My career path appears to have no logic to those looking from the outside in. At each stage of my career, I have always known what I wanted to do and simply fallen into what I love doing. The passion for developing people has been a theme throughout my working life. Having the capacity to see someone’s inner potential is such a gift, and on top of that being able to help them to unlock their potential is truly magical when you see it happening. Of course, training, mentoring and coaching are obvious tools for development of individuals and teams. Treating ill-health through kinesiology, naturopathy and herbal remedies is not. However, in my understanding of ill-health there is always an underlying emotion that is causing the disbalance. Therefore, unravelling the person’s story to help them see the patterns they keep repeating and the emotion/s that they are suppressing in doing that, is all about personal development. Once you know and understand the behaviour that is locking in patterns that are detrimental to both development and mental and physical health, it is a personal choice to change those patterns, or not, thus clearing the way to maximise wellbeing.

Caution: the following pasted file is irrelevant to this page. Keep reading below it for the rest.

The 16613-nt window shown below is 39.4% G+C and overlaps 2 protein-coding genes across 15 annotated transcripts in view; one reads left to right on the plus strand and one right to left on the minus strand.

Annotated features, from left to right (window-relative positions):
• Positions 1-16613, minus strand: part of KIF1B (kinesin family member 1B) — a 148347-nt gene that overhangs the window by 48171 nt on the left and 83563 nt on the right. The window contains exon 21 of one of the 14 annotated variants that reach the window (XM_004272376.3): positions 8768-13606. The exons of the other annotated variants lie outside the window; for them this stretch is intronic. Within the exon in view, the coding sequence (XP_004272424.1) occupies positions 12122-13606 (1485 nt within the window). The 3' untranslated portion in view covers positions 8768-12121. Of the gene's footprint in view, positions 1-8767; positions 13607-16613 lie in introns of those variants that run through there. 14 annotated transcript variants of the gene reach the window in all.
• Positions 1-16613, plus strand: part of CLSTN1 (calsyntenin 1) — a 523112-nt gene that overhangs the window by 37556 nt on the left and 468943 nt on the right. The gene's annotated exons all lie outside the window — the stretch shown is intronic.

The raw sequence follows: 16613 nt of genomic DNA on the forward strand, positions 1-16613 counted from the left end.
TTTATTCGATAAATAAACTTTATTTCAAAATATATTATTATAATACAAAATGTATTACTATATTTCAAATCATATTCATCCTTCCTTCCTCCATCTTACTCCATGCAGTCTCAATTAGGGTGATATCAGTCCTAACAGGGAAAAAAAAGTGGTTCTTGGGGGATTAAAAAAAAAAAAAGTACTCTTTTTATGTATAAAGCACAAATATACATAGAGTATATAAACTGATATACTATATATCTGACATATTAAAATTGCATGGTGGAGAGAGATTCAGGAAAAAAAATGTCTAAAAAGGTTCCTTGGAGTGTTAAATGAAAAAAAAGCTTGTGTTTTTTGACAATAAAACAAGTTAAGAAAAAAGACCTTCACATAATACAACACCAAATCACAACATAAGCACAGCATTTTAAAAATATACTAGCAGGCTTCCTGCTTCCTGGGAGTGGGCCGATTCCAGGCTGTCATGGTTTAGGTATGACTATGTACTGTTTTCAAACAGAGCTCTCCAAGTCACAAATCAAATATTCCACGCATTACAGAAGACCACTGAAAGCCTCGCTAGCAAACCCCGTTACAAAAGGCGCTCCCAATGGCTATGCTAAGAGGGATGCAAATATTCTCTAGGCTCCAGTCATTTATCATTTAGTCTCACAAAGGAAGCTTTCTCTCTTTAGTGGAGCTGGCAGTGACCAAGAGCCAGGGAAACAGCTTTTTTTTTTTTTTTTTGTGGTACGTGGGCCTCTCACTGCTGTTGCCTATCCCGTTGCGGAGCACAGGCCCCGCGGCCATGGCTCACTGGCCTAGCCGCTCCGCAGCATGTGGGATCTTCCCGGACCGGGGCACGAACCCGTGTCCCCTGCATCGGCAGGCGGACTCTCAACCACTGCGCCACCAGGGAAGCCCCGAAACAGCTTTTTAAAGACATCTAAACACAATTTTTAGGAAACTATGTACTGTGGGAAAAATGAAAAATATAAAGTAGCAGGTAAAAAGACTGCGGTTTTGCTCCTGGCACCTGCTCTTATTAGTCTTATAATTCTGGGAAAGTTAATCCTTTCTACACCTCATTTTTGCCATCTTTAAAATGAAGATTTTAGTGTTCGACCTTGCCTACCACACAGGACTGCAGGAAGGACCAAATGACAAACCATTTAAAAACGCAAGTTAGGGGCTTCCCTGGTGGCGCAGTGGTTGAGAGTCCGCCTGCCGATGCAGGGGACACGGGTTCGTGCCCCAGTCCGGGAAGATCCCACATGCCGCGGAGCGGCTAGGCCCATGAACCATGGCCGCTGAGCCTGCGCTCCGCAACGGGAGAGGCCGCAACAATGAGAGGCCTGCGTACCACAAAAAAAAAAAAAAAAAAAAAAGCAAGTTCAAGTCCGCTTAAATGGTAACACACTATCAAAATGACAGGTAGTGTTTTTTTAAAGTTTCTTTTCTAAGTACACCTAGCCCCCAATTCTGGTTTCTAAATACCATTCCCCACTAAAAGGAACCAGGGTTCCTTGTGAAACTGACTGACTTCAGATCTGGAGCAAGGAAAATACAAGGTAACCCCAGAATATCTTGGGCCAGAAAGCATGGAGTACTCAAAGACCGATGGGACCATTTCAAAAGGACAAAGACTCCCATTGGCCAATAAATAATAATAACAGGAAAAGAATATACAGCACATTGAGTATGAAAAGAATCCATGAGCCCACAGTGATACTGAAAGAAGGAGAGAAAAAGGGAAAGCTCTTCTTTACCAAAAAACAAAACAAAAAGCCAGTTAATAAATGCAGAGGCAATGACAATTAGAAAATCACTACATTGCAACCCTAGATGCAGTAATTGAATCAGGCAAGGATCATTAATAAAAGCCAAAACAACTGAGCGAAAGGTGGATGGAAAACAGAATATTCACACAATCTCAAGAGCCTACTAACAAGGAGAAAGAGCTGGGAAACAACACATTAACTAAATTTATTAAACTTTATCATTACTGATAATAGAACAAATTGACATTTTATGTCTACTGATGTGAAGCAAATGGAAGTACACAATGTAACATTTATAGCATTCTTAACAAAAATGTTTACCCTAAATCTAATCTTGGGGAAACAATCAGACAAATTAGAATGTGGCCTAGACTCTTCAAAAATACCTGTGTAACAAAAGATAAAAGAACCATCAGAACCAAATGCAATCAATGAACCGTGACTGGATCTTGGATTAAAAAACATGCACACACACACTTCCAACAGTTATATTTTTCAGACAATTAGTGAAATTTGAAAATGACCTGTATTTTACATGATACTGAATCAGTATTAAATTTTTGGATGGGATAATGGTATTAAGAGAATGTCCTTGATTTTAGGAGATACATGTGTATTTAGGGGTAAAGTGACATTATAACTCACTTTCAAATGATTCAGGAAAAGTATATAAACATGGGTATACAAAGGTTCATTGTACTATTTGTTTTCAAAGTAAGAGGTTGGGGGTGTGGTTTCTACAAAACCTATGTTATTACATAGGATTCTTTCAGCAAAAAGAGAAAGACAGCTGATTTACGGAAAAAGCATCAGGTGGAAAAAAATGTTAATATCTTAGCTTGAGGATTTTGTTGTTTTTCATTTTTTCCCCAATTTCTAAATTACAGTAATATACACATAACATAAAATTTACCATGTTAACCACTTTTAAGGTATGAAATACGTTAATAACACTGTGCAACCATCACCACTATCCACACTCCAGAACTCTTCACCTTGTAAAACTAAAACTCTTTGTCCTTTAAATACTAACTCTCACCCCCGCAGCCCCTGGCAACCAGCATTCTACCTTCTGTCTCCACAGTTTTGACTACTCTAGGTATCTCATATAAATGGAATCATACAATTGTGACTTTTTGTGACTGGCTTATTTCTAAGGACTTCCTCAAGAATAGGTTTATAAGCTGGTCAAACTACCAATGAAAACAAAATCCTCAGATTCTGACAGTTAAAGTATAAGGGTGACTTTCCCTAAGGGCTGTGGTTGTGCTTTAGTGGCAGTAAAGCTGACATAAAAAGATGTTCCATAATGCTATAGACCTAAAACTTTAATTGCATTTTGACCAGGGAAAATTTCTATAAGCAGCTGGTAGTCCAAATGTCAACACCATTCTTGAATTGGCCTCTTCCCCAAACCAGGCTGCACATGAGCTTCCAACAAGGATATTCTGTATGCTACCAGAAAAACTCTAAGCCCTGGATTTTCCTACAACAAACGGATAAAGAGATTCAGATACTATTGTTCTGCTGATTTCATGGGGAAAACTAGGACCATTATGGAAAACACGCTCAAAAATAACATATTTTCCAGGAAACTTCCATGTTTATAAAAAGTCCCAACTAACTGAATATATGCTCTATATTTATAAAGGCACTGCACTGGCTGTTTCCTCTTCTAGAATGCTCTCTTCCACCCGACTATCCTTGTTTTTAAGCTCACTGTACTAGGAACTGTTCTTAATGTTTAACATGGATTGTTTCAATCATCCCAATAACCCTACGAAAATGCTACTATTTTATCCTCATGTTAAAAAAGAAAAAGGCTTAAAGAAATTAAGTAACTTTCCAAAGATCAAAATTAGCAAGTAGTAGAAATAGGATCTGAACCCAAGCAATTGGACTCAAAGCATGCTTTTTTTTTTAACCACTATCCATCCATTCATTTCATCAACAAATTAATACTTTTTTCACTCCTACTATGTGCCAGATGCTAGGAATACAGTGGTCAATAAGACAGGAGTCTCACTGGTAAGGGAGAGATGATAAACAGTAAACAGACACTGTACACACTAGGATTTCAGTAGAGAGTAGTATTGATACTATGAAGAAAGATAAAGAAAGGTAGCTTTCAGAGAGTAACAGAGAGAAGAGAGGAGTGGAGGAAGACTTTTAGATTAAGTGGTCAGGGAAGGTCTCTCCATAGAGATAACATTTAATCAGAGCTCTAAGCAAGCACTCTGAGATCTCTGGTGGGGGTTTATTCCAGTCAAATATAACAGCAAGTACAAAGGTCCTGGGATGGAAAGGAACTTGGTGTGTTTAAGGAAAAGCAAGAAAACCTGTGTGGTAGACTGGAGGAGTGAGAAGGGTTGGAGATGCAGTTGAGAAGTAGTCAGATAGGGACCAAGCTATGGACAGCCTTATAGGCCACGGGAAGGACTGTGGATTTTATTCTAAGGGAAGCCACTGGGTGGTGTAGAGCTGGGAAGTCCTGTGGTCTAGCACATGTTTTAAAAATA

My journey into health and wellbeing started as a young adult and as I grew older and set out on a career it become more and more important in managing daily stresses and workloads. On meeting the doctor, who at that time was running the ashram clinic connected to the Sri Aurobindo ashram in Pondicherry, India he asked me what I wanted to do with my life. I explained that I was interested in studying complementary therapies but had not yet found the one that sparked interest. He immediately answered, “try kinesiology”. Soon after I enrolled on a course in Leicester and have never looked back. Ten years later after intensive study I became a qualified naturopath and medical herbalist, giving me the skills to work with organisations for implementing strategy to support corporate wellbeing.